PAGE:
Blood Sampling Helps Dairies Use Nutrition to Manage Subclinical Hypocalcemia
When transition dairy cows experience a drop in blood calcium, but not low enough to be classified as milk fever, it is known as subclinical hypocalcemia. This condition can still have a negative impact on cow health and milk production, especially since it often goes undetected.
On a typical dairy operation, the incidence rate of subclinical hypocalcemia is estimated to be 15 times greater than clinical milk fever, resulting in four times the economic loss1.
Meerland Dairy in South Solon, Ohio, had been feeding its pre-fresh cows Animate, a unique patented, anionic mineral supplement from Prince Agri Products, Inc., that helps to reduce the risk of low blood calcium in postpartum dairy cows. Because it’s highly palatable, Animate can help attain a negative dietary cation-anion difference (DCAD) diet while also maintaining high dry matter intakes.
At the recommendation of Tom Elliott, a Prince Agri Products Area Supervisor, Meerland Dairy agreed to conduct blood sampling to determine if its DCAD diet was properly balanced. When results showed that a majority of blood calcium concentrations had fallen into the 8.5 to 5.5 mg/dL range for subclinical hypocalcemia, Elliott worked with the dairy’s nutritionist to adjust its DCAD diet, lowering it from a partially acidified to a recommended fully acidified diet. Elliott then monitored urine pH values on a weekly basis to ensure cows were in full acidification.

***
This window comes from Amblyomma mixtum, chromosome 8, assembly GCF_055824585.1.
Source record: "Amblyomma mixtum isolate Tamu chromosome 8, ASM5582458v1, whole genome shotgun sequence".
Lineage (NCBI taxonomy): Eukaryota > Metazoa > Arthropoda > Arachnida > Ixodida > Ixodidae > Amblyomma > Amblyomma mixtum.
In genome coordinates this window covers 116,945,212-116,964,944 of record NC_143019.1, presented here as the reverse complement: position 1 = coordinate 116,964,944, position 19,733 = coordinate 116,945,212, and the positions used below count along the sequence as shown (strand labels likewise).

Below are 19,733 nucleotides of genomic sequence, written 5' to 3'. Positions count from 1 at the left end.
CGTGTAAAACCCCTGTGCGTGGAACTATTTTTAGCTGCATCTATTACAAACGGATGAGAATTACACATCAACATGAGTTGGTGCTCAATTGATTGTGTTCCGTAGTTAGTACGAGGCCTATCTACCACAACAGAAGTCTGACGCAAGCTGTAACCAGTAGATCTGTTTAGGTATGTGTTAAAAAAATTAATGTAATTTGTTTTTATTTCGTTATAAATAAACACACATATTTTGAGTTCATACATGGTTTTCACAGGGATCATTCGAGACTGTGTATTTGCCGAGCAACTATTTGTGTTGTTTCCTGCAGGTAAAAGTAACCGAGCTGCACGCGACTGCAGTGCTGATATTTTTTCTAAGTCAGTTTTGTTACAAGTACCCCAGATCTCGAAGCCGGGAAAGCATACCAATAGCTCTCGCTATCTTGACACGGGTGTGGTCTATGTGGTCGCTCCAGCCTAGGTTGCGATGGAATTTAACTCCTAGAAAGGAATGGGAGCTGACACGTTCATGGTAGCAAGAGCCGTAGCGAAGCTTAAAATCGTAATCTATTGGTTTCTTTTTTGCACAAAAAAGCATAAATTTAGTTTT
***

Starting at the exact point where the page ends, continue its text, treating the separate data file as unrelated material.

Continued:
“We’ve had good success with Animate from the beginning, but we wanted to see if we could get even better results by reducing our DCAD diet even further,” says Dan Kurtz, co-owner of Cows Come First LLC, who serves as the dairy’s nutritionist. “The only way to find out is through blood calcium testing. By getting blood calcium levels above 8.5 mg/dL, we saw a reduction in metritis and retained placentas.”
Elliott notes that many other dairies have begun feeding Animate for the first time after blood sampling detected a subclinical hypocalcemia problem. “They have seen great improvement – sometimes dramatic,” he says. “Once they see change in performance, they continue to make Animate part of their nutritional strategy.”